about strengthening marriages and families. The social science is clear
on this point.
But a decisive question must be faced in order to move forward: What is marriage?
Pope Francis has given to the Church four major teaching documents - two encyclical letters and two apostolic exhortations. We can add to these his announcement of a Jubilee Year of Mercy. In each of these documents, the pope invites us to deeper, stronger, and more authentic ways of living our faith as friends and followers of Jesus Christ sent on mission to bring the Gospel to the world. Consider a few examples ...
By Bishop Richard J. Malone on
5/4/2016 9:26 AM
Pope Francis' eagerly awaited
apostolic exhortation, fruit of the two Vatican synods on marriage and
family, has arrived. It is titled "Amoris Laetitia," or the "Joy of
Love." The title, as is the custom with major papal documents, is taken
from the text's first line: "The joy of love experienced by families is
also the joy of the Church." (This sentence is reminiscent of the first
line of Vatican II's Pastoral Constitution on the Church in the Modern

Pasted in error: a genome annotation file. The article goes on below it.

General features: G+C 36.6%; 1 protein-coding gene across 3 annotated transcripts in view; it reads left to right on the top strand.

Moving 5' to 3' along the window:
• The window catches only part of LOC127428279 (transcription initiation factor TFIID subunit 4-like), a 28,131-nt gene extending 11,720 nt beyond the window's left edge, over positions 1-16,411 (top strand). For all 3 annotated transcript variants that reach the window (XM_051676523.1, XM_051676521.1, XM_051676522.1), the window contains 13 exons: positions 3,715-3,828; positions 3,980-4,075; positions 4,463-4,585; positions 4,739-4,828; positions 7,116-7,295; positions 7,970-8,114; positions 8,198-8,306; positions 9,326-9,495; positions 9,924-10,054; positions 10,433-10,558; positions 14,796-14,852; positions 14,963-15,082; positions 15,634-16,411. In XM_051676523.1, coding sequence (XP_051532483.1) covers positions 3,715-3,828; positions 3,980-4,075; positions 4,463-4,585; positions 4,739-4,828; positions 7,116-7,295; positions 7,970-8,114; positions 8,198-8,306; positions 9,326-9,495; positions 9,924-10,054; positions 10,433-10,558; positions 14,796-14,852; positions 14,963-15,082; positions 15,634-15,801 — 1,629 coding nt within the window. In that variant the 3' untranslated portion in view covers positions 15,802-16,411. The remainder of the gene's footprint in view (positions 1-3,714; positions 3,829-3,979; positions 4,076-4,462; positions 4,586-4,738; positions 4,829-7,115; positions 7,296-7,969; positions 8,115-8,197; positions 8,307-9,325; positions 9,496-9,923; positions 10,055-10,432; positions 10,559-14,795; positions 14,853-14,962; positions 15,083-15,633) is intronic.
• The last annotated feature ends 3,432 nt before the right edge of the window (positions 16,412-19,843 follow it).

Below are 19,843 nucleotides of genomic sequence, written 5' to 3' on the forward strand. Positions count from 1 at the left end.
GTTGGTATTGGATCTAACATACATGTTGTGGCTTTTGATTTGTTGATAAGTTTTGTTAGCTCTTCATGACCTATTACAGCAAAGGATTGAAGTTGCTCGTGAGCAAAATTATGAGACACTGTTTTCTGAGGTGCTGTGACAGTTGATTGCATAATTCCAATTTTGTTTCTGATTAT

World ("Gaudium et Spes") which reads "The joys and the hopes, the
griefs and anxieties of the people of this age ... these too are the
joys and hopes, the griefs and anxieties of the followers of Christ."
While the Holy Father does not avoid the
difficulties and challenges experienced in family life - in fact he
address them candidly and straight on - "The Joy of Love" is from
beginning to end a celebration of the gift of marriage and family to the
Church and, indeed, to the world.
By Bishop Richard J. Malone 3/2/2016
homily this year begins with a question addressed to the confirmands: If
you were on trial for being a Christian, would there be enough evidence
to convict you? In more direct terms, what is different about my life
because I am a Christian, a Catholic? Can those who know me tell the
difference Jesus makes in my life? Can I?
Lent is the graced season to take an honest look at the authenticity and
quality of our discipleship. How intentional are we in our following
of Christ? How faithful is our living of the Gospel? How grateful are
we for the gift of faith? How eager am I to share the joy of the Gospel
with others? And ... can I admit that, yes, I am a sinner?
By Bishop Richard J. Malone 1/5/2016
The motto for this Jubilee Year of
Mercy is, "Merciful like the Father." What will we allow this to mean in